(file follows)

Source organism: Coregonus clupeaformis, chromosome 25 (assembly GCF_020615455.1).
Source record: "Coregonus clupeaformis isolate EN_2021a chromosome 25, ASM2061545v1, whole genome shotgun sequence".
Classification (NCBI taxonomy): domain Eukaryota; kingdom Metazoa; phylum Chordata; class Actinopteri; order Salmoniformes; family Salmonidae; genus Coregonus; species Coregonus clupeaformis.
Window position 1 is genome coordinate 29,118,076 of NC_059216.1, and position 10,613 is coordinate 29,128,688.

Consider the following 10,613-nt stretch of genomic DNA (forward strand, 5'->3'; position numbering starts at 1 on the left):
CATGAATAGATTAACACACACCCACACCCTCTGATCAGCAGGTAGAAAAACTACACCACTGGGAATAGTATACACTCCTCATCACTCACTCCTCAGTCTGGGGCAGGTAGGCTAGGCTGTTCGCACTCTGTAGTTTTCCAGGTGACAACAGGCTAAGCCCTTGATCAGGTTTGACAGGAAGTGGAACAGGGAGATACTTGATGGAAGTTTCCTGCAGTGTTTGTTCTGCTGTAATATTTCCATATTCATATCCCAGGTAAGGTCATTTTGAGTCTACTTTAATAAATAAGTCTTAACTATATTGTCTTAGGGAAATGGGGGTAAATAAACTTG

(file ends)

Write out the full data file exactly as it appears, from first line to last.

Source organism: Coregonus clupeaformis, chromosome 25 (assembly GCF_020615455.1).
Source record: "Coregonus clupeaformis isolate EN_2021a chromosome 25, ASM2061545v1, whole genome shotgun sequence".
Classification (NCBI taxonomy): domain Eukaryota; kingdom Metazoa; phylum Chordata; class Actinopteri; order Salmoniformes; family Salmonidae; genus Coregonus; species Coregonus clupeaformis.
Window position 1 is genome coordinate 29,118,076 of NC_059216.1, and position 10,613 is coordinate 29,128,688.

Consider the following 10,613-nt stretch of genomic DNA (forward strand, 5'->3'; position numbering starts at 1 on the left):
CATGAATAGATTAACACACACCCACACCCTCTGATCAGCAGGTAGAAAAACTACACCACTGGGAATAGTATACACTCCTCATCACTCACTCCTCAGTCTGGGGCAGGTAGGCTAGGCTGTTCGCACTCTGTAGTTTTCCAGGTGACAACAGGCTAAGCCCTTGATCAGGTTTGACAGGAAGTGGAACAGGGAGATACTTGATGGAAGTTTCCTGCAGTGTTTGTTCTGCTGTAATATTTCCATATTCATATCCCAGGTAAGGTCATTTTGAGTCTACTTTAATAAATAAGTCTTAACTATATTGTCTTAGGGAAATGGGGGTAAATAAACTTG